"Intricate" could be considered opinion (observation).
I find it rather complex and detailed.
Maybe you find it ordinary.
But "Japanese" expresses origin.
Where did this come from? Where was it made?
An intricate Japanese hairstyle.
opinion (observation) > origin (nationality) > head noun
I especially love the color of this dress.
It's orange, and it's beautiful material.
It's gorgeous. It's gorgeous...silk...it's orange.
She's wearing a gorgeous orange silk dress.
A gorgeous orange silk dress.
opinion > color > material > and then our head noun
A gorgeous orange silk dress.
This is my lantern that I received in college.
All the students at my college received a lantern like this.
With a picture of an owl on it.
And all the students in my class received the color blue.
So there's an owl. It's blue.
It's also pretty old because I graduated
from college quite some time ago!
This is my old blue owl lantern.
Now if I'm going to throw "college" in there,
it's just becoming ridiculously long,
so I would choose to shorten the phrase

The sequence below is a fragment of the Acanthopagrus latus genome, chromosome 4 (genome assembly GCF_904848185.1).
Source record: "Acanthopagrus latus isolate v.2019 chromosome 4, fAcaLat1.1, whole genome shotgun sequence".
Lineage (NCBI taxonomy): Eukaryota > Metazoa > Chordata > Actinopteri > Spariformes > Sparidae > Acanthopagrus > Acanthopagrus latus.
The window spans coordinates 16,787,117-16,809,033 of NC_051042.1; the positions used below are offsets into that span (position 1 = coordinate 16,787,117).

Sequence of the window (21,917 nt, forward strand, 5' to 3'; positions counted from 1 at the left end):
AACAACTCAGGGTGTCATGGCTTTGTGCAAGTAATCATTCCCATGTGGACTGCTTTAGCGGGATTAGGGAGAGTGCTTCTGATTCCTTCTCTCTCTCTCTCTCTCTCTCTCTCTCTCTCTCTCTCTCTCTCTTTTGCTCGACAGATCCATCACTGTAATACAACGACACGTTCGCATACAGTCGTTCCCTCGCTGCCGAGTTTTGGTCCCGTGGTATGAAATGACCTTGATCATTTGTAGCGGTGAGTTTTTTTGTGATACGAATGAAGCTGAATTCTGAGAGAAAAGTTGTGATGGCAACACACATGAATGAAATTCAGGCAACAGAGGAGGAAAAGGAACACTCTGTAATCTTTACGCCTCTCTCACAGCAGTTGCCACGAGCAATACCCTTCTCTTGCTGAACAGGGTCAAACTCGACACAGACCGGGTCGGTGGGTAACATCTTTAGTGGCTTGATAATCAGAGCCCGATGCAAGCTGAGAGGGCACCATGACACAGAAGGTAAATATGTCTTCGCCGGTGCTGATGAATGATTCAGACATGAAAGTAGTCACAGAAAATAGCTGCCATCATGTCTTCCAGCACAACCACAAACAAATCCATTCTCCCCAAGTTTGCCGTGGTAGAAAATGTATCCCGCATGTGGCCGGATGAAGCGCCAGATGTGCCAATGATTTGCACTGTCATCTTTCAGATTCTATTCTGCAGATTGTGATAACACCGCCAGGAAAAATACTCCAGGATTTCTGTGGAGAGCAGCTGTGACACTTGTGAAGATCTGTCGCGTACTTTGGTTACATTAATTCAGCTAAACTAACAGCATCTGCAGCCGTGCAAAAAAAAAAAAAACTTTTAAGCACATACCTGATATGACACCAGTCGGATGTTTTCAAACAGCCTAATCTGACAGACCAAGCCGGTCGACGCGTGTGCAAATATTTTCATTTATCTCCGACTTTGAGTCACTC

by putting "college" separately.
My old blue own lantern from college.
So when we start getting really long descriptions,
it's best to break it up.
In conversation I'd probably tell you
that this is my blue owl lantern.
Or my old owl lantern.
And I'll explain that it's blue, and I got it from college.
So very long descriptions with 4 or 5 adjectives
are just not very common because they're so cumbersome.
They're so hard to work with.
But if you did want the correct order,
it's "an old blue owl lantern...from college."
age > color > noun modifier > and then my head noun
This box belonged to my grandmother.
As you can see, it's round, it's made of metal,
and its rather small.
This is a small round metal box.
Small round metal box.
size > shape > material > head noun
Small round metal box.
This is a bookend.
I have different bookends to hold up my books,
so they don't fall down.
This particular bookend is very heavy
because it's made of stone.
This is a heavy stone bookend.
A heavy stone bookend.
"Heavy" is size.
"Stone" is material.
Heavy stone bookend.
That's all for now.
I hope you found this to be an interesting, helpful lesson.
Thanks for watching.
Need more practice? Try this interactive exercise. http://www.englishwithjennifer.com/order_of_adjectives.htm
Generally accepted order of adjectives:
TEACHERS: Please read these related posts on WordPress.
1:53 Why this topic is important
3:03 How to use two "opinion" (or "observation") adjectives
4:15 Other adjectives besides those that express opinion
4:54 Order of adjectives before a noun (standard sequence)
6:23 Practice! Instructions and a model.
7:19 Practice! First of seven items.